One of the mysteries of the English language finally explained.
Poisonous gas or vapour, used especially to disable an enemy in warfare.
- ‘He had one problem we were happy not to have faced - poison gas.’
- ‘This included the strategic bombing of Halifax and first-strike use of poison gas, if necessary.’
- ‘In 1925 the Geneva Protocol prohibiting the use (but not the manufacture and stockpiling) of poison gas was signed.’
- ‘All that was lacking to make the scene a replica of modern ‘Christian’ warfare was poison gas.’
- ‘From an individual's perspective, poison gas only multiplied the horrors of trench warfare.’
- ‘Inside these rented storage units, Federal agents discovered the chemicals and plans used for making the same poison gas once used by prison death chambers.’
- ‘So that's why we can breathe fine here without worrying about poison gas and fallout?’
- ‘Although people talk about poison gas I don't care about it.’
- ‘The latest delay caused by the discovery that a company involved in the project helped produce poison gas for Nazi death camps.’
- ‘Later on, I found out that poison gas wasn't even new to them.’
- ‘In the 1930s the Italian fascists under Mussolini waged a brutal war against Ethiopia, using poison gas and aerial bombardment.’
- ‘That was what was meant by a war in the age of the machine gun, heavy artillery, airplanes and the deadly poison gas.’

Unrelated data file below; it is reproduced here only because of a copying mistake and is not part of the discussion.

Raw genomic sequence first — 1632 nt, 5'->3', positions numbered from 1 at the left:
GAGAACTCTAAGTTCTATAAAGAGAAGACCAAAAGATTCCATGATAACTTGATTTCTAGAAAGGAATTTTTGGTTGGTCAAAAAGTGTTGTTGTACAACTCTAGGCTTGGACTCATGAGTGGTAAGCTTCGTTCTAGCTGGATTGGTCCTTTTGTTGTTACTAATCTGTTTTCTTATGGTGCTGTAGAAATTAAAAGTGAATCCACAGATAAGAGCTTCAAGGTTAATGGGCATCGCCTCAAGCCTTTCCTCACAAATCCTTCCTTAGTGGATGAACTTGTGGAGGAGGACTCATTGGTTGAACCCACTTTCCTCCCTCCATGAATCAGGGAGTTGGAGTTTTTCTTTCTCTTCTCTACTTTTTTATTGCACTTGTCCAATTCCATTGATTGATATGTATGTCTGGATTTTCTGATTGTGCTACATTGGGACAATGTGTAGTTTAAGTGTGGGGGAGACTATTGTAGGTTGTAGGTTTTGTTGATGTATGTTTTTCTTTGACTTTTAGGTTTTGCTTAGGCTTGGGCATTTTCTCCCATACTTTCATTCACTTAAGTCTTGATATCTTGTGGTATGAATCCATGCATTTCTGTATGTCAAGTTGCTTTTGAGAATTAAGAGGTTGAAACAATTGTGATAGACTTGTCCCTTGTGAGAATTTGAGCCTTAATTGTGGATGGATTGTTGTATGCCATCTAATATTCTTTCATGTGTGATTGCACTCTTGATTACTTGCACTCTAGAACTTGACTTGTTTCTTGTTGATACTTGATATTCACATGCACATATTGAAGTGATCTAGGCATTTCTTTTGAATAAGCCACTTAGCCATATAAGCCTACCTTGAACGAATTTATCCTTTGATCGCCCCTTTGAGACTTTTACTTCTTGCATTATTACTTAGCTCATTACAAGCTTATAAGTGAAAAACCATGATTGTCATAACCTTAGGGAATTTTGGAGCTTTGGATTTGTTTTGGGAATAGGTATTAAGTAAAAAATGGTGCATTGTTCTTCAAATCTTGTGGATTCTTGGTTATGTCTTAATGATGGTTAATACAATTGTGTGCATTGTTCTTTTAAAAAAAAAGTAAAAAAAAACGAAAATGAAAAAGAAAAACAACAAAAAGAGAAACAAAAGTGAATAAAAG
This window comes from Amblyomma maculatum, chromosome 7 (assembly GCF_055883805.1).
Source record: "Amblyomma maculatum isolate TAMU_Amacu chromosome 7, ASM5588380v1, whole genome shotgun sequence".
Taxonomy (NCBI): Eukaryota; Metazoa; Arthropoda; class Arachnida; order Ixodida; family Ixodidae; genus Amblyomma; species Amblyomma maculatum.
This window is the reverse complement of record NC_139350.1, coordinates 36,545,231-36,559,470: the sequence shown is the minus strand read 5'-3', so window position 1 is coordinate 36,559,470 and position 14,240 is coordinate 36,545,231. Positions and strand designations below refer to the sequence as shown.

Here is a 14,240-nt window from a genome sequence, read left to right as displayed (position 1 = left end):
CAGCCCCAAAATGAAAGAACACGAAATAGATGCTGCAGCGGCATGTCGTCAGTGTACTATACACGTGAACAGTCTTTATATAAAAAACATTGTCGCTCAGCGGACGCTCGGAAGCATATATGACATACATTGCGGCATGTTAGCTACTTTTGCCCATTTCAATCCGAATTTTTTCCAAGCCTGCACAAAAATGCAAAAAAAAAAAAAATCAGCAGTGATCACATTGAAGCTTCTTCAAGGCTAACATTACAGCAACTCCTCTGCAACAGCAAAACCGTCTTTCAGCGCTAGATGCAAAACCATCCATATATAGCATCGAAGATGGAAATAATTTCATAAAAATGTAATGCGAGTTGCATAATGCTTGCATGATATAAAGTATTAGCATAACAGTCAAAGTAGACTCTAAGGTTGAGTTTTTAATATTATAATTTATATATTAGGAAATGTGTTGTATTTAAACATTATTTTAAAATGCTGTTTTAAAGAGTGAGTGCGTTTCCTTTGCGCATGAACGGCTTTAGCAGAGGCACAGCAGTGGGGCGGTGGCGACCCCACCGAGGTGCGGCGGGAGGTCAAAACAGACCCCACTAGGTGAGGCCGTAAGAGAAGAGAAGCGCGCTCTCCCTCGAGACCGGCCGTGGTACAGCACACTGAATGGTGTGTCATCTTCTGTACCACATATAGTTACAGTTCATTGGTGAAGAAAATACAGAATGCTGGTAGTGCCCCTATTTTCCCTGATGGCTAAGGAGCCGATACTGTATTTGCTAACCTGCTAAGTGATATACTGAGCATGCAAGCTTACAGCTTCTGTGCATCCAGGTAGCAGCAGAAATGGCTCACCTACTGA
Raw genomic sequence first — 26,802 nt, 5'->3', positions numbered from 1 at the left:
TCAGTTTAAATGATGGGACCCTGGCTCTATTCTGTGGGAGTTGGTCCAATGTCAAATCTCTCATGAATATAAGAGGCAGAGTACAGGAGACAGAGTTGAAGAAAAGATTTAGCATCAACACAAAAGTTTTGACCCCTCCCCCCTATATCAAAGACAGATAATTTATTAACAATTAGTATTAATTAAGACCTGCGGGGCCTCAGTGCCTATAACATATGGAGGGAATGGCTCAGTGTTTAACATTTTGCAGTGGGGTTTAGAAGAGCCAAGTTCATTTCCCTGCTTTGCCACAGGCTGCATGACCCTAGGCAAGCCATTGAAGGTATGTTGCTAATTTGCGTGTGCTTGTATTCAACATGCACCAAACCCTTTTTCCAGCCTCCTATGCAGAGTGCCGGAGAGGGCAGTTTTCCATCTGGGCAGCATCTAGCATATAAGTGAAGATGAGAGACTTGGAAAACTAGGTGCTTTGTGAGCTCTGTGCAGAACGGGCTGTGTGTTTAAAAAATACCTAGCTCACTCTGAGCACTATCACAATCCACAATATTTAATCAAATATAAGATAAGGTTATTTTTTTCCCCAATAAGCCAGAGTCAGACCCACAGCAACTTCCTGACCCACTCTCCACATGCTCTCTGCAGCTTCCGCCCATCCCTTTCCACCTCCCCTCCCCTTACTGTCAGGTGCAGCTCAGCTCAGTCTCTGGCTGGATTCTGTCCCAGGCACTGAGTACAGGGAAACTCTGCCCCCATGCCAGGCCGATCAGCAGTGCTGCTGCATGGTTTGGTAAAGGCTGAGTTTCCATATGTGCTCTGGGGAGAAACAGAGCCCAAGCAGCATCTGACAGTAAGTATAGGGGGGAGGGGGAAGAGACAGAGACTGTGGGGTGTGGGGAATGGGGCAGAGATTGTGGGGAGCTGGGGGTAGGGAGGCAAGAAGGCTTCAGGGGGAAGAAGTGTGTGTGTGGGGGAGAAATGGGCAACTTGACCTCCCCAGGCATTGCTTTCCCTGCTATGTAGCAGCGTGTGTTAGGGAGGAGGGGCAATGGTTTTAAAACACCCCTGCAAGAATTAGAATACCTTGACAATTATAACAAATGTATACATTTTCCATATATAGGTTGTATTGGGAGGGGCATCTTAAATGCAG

- ‘The reference in press reports to poison gas played upon people's fears about chemical weapons following horrific accounts of how such weapons had been used in the First World War.’
- ‘How could he describe the horrors of learning that large groups of people had been murdered by poison gas, while thinking they were showering?’
- ‘The last Pope with that name guided the Roman Catholic Church during the First World War, espousing neutrality and denouncing the use of poison gas.’
- ‘Along with machine guns and poison gas, artillery guns played a prominent part in the trenches especially at battles such as the Somme and Verdun.’
- ‘In the remaining years of the war it showed itself in the production of such major weapons as poison gas, tanks, and aeroplanes.’
- ‘In other words, poison gas was the answer for the war's lack of mobility.’
- ‘Even though his rescue teams presumed there might be poison gas, they rushed in anyway, certain their gear would protect them.’
- ‘Critics have said the Vatican had no business honouring a monarch who commanded troops who used poison gas in the conflict.’
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